“I’m really committed to partnering with the community and I’m from this area. Investing in relationships is really important to me.” She said she’ll also emphasize taking care of Parkway employees and making the Parkway a good place to work, as well as being inclusive and diverse with hiring practices.
Swartout lives in Asheville, where the Parkway is headquartered, with her husband and their two young children.
Restoration and reopening of the historic Bluffs Restaurant in Doughton Park on the Blue Ridge Parkway was heralded as a model of success through collaboration during an event Thursday.
Nearly $1 million was raised to renovate the Doughton Park restaurant, including $300,000 from the Appalachian Regional Commission (ARC), $350,000 from the N.C. legislature and about $300,000 from over 500 people in fundraising led by the nonprofit Blue Ridge Parkway Foundation.
ARC Co-Chairman Gayle Manchin and Parkway Superintendent Tracy Swartout emphasized the importance of partnerships for the public good in their remarks at the event Thursday.
Manchin said reopening the Bluffs and partner entities and individuals who made it possible reflect what the ARC is all about. She said it’s notable that the effort retained an area’s history while looking ahead by promoting the rippling economic impact of visitors.
“So it’s that dual role of preserving the past and those memories that were created, but now you’re creating an impact to allow the next generation to create new memories,” said Manchin, born in Asheville and raised in Beckley, W.Va.
“That’s a lot of what the ARC tries to do through being a partner. What is so important to the ARC is that local people come together. They know the problems and they look for the solutions and get people to buy in and invest.”
Manchin added, “We truly are at a very opportune time for our country and certainly for the ARC. We have a president who understands rural America and understands that it takes a large investment to maintain and improve quality of life there and he does this with his budget.”
She said she recently learned that West Virginia’s New River begins in North Carolina. While on a two-day tour of sites in northwestern North Carolina last week, she thanked people in the Ashe County town of Lansing for looking after headwaters of the river that is the focal point of the recently-created New River Gorge National Park and Preserve. It’s West Virginia’s first national park.
Swartout said the event Thursday represented a National Park Service (NPS) tradition of strong partnerships. “We couldn’t do what we do” without organizations like the ARC and Parkway Foundation, she said.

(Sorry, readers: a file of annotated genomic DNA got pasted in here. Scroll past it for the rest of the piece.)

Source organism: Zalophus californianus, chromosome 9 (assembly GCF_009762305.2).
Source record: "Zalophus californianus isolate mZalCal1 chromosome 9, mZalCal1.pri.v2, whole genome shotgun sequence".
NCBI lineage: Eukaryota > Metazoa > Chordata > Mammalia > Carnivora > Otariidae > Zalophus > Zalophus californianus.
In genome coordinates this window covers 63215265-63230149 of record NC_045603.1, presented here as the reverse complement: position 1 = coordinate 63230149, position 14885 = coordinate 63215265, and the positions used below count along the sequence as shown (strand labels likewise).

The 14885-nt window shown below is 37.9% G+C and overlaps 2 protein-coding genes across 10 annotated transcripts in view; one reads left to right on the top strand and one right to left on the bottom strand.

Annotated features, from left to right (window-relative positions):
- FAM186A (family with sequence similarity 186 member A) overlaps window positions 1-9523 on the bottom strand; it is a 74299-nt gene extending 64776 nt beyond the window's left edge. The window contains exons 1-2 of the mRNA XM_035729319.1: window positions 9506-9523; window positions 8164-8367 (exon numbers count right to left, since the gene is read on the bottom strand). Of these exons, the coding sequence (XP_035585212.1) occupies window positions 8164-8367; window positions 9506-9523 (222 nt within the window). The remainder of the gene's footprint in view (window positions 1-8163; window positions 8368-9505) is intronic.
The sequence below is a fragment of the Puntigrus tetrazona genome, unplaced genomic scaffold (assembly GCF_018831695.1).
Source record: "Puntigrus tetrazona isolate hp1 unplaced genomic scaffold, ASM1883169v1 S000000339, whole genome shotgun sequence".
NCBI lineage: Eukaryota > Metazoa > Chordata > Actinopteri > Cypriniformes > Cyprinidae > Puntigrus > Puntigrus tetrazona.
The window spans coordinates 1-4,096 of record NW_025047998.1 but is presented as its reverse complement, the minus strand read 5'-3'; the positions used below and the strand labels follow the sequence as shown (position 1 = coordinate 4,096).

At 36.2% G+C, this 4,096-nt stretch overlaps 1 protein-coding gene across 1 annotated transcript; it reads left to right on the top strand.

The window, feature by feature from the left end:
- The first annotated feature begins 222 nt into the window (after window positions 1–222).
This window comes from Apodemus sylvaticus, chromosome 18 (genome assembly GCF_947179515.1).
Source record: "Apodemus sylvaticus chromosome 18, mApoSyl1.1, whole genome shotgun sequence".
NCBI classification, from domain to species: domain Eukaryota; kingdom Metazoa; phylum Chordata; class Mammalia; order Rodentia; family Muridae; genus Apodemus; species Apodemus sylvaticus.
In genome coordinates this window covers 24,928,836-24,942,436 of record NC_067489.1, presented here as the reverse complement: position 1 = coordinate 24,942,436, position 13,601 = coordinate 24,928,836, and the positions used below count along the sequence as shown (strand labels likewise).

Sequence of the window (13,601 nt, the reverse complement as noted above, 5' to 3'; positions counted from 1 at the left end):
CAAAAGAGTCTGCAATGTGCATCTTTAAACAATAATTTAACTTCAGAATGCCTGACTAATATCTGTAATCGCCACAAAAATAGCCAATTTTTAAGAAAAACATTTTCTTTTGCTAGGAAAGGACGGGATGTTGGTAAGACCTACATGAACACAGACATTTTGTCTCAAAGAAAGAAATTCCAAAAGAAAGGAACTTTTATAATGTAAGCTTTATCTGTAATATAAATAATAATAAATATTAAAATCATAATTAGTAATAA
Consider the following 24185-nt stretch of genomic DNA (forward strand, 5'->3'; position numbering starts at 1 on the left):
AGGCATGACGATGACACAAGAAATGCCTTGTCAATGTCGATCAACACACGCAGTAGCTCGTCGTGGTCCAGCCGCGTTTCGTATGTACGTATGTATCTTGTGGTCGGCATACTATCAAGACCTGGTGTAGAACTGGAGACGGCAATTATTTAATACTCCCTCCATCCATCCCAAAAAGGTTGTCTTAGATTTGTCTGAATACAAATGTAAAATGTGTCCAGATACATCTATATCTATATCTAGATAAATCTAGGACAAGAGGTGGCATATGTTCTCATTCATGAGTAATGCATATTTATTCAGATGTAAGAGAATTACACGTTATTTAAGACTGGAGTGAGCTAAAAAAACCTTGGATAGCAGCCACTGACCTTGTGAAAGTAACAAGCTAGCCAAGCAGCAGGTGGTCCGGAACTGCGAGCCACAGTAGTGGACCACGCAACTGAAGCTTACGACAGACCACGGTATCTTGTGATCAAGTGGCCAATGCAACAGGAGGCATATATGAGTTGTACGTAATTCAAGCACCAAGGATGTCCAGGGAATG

The restaurant has been operated since late May by Boone-based Heritage Dining and Events LLC under a sublease from the Parkway Foundation, which leases the building from the Parkway. Heritage Dining and Events is led by Sharon Pinney and chef John Gamradt.
Swartout cited the popularity of Doughton Park and the Bluffs Restaurant as a Parkway destination over the years. “It really exemplifies…. that you drive awhile, stop awhile, eat a little cobbler awhile. And that’s the kind of experience that has drawn not just my family but lots of families for generations — and has connected the generations.”
Jim McCleskey, director of the State of North Carolina’s Washington office and representing Gov. Roy Cooper, said the Bluffs effort shows “that public investment for public purpose for public benefit brings private opportunity for generations to come — and they are renewable opportunities. This is a new, old place and we’re so proud to be part of the return of the Bluffs as a place for folks to stop and enjoy.”
He said he was told that Rep. Robert L. “Farmer Bob” Doughton from nearby Laurel Springs, chairman of the U.S. House Ways and Means Committee from 1933-1947 and 1949-1953, pledged to secure support among conservative Southern legislators for passage of Social Security and New Deal programs in the 1930s if the Parkway went through northwestern North Carolina.
The Parkway took the route Doughton wanted. “That’s an example of parochial interests serving national purposes,” said McCleskey. The 7,000-acres Bluffs Park, in Alleghany and Wilkes counties, was renamed Doughton Park in honor of the congressman in 1952.
When McCleskey introduced Manchin, he noted that her husband, Sen. Joe Manchin of West Virginia, is in a position “to get things done the way they need to get done in our United States Senate.” Manchin is a conservative Democrat known for bipartisanship.